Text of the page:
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AFRL’s SHiELD set to receive critical assembly

Members of the SHiELD program and their Boeing contractor team inspect the newly arrived SHiELD pod, which will be equipped with additional assembly pieces later this spring.  (Photo: courtesy Boeing)

Members of the SHiELD program and their Boeing contractor team inspect the newly arrived SHiELD pod, which will be equipped with additional assembly pieces later this spring. (Photo: courtesy Boeing)

KIRTLAND AFB, N.M. (AFRL) – The Air Force Research Laboratory Self-Protect High Energy Laser Demonstrator (SHiELD) Advanced Technology Demonstration (ATD) Program is scheduled to receive the first major assembly of its three main subsystems later this month, with the remaining two subsystems set to be delivered later this year.
 
The SHiELD program is developing a directed energy laser system that will reside in an aircraft pod, to demonstrate defensive capabilities of aircraft against surface-to-air (SAM) and air-to-air (AAM) missiles.
 
Receiving its first major assembly, the SHiELD pod structure will enable AFRL scientists and engineers to begin integration of the complete system, to include pod, laser, and beam control, and signals an end to the development and production stage of these important subsystems.
 
“Over the last five years we have worked side-by-side with Lockheed Martin, Boeing and Northrop Grumman, advancing the technology that would make this system work,” said Dr. Jeff Heggemeier, SHiELD program manager. “To finally have the subsystems in the lab, will be a huge step forward in seeing the system to completion.”
 
The technical challenges involved with shooting down incoming missiles at Mach speeds are tremendous.
 
“These are hard problems we are solving,” Heggemeier said. “Imagine the disturbances and stresses - wind speeds, turbulence, and quick aircraft maneuvers that a laser system would have to perform under. We had to solve those challenges first—and that took time.”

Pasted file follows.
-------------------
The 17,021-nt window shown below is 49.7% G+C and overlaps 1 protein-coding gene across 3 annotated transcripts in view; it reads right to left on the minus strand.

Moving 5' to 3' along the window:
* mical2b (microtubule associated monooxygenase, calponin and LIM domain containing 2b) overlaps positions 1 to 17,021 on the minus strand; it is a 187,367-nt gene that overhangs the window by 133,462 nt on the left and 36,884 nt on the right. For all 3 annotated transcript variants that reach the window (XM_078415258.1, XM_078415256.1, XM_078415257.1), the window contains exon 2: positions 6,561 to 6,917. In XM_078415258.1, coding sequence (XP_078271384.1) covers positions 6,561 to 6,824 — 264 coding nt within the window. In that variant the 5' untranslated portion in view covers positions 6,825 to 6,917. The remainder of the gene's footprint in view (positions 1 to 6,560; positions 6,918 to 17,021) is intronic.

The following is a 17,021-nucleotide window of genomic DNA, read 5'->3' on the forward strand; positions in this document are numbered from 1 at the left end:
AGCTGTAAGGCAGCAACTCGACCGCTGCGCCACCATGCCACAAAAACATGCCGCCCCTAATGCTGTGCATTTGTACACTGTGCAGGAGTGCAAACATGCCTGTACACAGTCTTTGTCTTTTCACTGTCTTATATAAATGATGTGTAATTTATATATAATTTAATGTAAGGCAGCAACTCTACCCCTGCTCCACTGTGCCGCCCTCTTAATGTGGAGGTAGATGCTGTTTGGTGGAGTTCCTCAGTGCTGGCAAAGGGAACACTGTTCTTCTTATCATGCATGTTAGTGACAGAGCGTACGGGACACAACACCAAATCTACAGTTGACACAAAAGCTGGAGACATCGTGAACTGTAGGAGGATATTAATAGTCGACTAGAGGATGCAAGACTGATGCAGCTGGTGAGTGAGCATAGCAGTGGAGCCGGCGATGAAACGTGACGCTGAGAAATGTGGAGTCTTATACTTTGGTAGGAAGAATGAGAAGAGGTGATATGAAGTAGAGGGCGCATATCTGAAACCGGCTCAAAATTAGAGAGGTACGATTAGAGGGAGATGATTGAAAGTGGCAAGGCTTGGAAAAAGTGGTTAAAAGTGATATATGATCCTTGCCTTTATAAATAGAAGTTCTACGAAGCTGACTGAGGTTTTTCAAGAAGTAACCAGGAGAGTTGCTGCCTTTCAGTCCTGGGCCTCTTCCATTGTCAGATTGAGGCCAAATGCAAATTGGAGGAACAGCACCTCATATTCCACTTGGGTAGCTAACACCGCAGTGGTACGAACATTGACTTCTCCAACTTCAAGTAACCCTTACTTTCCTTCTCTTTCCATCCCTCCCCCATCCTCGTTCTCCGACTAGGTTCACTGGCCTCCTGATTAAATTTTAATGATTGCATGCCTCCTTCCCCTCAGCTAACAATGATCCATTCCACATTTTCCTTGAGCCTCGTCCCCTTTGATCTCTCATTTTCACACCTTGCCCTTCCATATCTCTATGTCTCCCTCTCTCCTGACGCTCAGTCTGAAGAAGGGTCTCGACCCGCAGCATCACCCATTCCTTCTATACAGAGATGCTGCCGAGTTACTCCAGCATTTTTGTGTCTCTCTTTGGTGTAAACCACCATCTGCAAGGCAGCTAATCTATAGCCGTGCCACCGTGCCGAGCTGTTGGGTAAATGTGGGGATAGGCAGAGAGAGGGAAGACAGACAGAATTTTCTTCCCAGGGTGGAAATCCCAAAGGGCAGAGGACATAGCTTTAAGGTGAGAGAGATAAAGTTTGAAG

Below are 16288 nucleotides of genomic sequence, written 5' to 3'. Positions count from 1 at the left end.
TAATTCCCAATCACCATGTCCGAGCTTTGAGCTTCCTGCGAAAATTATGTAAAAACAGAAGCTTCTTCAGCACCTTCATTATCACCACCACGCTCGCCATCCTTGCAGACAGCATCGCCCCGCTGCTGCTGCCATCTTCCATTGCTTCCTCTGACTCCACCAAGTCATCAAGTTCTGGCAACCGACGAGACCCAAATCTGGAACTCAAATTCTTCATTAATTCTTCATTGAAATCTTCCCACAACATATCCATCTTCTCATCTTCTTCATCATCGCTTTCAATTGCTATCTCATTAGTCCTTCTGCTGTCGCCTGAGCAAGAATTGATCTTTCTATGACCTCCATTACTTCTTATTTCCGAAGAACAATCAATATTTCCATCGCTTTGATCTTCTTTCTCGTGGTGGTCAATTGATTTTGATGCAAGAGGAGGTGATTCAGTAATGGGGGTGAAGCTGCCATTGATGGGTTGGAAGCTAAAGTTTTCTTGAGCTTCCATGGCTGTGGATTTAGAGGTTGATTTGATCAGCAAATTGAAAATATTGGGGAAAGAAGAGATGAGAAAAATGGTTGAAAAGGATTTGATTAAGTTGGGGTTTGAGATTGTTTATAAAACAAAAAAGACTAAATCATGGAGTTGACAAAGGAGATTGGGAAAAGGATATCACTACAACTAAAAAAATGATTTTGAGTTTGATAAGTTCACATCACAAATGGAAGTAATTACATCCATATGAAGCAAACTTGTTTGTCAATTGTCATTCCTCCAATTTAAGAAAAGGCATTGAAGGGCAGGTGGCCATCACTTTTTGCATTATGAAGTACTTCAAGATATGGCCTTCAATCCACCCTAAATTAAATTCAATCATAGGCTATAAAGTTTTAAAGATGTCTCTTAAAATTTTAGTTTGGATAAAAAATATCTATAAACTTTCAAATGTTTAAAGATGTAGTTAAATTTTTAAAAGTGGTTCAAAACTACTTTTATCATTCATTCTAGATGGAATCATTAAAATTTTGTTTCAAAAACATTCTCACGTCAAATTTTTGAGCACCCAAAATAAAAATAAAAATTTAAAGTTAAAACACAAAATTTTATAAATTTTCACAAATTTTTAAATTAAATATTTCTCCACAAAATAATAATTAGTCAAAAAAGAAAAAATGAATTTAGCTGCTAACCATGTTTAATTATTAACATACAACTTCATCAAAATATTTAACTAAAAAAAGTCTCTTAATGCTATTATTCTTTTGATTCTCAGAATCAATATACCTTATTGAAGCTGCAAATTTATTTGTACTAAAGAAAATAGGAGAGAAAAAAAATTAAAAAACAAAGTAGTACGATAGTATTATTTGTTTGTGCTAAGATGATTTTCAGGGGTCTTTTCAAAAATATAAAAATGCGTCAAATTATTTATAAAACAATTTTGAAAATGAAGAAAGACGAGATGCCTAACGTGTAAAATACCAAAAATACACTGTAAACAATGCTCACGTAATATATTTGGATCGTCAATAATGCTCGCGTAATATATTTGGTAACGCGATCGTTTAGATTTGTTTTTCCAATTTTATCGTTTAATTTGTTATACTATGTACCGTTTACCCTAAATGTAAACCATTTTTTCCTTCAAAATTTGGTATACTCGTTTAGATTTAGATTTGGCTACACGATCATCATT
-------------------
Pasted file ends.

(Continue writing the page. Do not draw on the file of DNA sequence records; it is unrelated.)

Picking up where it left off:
Over the past two years, the SHiELD team has seen major program milestones and technology maturation, including successfully flying an F-15 with attached laser test pod, and the successful shoot-down of air-launched missiles using a ground-based system configured to represent the laser system’s self-protect aspects.
 
“Those critical demonstrations show that our directed energy system is on track to be a game changer for our warfighters,” said Dr. Kelly Hammett, director of AFRL’s Directed Energy Directorate. “The ability to shoot down missiles in flight, and operate in denied environments, increases the advantage we have over our adversaries.”
 
The remaining subsystems, the laser system and the beam control system, should be delivered by July, and the full system test is scheduled for FY24.
 
“We feel confident that after years of development and the testing that has occurred, that SHiELD will do what we’ve said it can,” Heggemeier said. “And that is a big win for our Airmen.”

About AFRL
 
The Air Force Research Laboratory (AFRL) is the primary scientific research and development center for the Department of the Air Force. AFRL plays an integral role in leading the discovery, development, and integration of affordable warfighting technologies for our air, space, and cyberspace force. With a workforce of more than 11,000 across nine technology areas and 40 other operations across the globe, AFRL provides a diverse portfolio of science and technology ranging from fundamental to advanced research and technology development. For more information, visit: www.afresearchlab.com.